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HP Signs Three-Year Deal To Become NASCAR's First Official Technology Partner

HP Signs Three-Year Deal To Become NASCAR's First Official Technology Partner

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HP is the first technology-related company NASCAR has worked with since '09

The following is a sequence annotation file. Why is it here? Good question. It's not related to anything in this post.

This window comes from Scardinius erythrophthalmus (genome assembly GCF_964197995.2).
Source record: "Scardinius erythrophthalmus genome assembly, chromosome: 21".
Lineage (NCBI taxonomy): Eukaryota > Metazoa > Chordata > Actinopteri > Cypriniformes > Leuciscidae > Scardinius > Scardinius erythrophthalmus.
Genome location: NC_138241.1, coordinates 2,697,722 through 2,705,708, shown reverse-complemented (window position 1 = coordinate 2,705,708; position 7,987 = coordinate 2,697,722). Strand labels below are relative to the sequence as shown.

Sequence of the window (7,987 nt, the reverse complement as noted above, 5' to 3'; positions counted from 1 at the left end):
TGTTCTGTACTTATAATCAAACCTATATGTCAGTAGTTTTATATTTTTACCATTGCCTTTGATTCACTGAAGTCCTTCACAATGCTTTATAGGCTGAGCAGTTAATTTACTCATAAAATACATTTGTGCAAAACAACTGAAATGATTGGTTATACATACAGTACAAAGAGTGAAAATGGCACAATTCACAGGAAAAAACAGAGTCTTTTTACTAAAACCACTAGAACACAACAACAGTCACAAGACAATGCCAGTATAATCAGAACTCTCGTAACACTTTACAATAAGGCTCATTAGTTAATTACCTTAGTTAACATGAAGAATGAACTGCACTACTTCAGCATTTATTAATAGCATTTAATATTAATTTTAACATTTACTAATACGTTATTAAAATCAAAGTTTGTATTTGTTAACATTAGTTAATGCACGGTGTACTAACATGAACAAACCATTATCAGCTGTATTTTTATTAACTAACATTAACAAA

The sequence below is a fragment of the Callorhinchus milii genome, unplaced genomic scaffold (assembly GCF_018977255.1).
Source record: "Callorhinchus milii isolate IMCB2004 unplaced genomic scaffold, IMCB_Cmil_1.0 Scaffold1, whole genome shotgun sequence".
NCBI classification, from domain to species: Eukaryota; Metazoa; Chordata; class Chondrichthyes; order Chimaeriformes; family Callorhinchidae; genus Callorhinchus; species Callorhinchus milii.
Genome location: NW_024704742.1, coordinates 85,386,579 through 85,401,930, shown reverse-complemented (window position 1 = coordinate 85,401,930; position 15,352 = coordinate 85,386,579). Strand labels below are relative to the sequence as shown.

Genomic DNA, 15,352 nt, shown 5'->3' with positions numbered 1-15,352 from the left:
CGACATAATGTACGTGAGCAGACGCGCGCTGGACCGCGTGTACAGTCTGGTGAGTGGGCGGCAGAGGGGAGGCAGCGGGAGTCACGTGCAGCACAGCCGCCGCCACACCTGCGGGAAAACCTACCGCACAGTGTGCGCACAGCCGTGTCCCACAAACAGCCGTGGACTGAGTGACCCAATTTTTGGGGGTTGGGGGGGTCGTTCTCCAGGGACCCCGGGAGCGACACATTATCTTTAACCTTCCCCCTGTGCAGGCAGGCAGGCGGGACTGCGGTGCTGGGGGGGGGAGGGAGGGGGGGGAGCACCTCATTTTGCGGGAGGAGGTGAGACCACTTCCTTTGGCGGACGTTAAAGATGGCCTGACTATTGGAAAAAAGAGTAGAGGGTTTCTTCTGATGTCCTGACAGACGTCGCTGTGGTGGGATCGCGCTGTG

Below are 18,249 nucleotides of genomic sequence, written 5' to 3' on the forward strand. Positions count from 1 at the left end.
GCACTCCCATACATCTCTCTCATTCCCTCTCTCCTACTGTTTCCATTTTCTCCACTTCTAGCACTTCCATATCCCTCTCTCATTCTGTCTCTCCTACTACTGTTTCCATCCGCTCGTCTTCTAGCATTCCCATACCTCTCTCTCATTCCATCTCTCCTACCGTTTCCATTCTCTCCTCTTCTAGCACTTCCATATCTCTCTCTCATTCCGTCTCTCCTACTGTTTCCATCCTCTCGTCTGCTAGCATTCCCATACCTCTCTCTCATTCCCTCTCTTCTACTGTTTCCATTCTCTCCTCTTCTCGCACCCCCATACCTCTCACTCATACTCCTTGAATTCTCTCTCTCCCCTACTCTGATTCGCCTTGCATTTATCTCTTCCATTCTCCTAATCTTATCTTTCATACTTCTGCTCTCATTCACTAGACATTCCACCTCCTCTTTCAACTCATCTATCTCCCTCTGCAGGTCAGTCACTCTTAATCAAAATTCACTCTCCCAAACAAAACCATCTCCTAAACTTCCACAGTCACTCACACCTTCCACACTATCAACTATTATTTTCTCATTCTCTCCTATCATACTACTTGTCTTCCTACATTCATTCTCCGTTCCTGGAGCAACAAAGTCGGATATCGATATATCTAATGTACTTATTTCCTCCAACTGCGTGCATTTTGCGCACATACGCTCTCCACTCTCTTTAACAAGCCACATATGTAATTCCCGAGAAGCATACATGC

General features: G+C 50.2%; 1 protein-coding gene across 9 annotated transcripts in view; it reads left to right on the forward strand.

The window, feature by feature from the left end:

HP has signed a three-year sponsorship deal with NASCAR and plans to "collaborate with the sanctioning body to develop business solutions it can sell globally," according to Tripp Mickle of SPORTSBUSINESS JOURNAL. The agreement, which sources valued at $2-3M annually, makes HP Enterprise Services "the sport’s official technology partner." The company is NASCAR’s "first partner in that category and the first technology-related company it’s worked with since Ask.com exited its official deal" in '09. The deal "developed as a result of HP’s work with NASCAR creating the sport’s Fan & Media Engagement Center." The Charlotte-based center "uses HP software and hardware to track and analyze social media trends." HP began "pitching the Fan & Media Engagement services to clients," and last week brought NASCAR Senior VP & CMO Steve Phelps to Las Vegas to "speak about the center at HP Discover, an annual event showcasing the company’s products and business solutions." The company plans to use its sponsorship to "develop additional technology and business innovations that it can then pitch to clients." HP is "less interested in using its NASCAR sponsorship to reach the sport’s fans than using NASCAR as a high-profile, business partner it can showcase to companies in which it wants to sell innovations that integrate its computers, servers and software." The company "didn’t even make media or activation commitments to tracks, teams or drivers in its deal." NASCAR Chief Sales Officer Jim O'Connell said, "It’s a major step in technology and innovation for NASCAR" (SPORTSBUSINESS JOURNAL, 6/17 issue). Meanwhile, SPORTSBUSINESS JOURNAL's Mickle & Ourand note NASCAR next month "opens its exclusive negotiating windows with ESPN and Turner." Sources said that the nets will "open talks July 1 and have 45 to 60 days to negotiate exclusively for the rights to 23 Sprint Cup races" (SPORTSBUSINESS JOURNAL, 6/17 issue).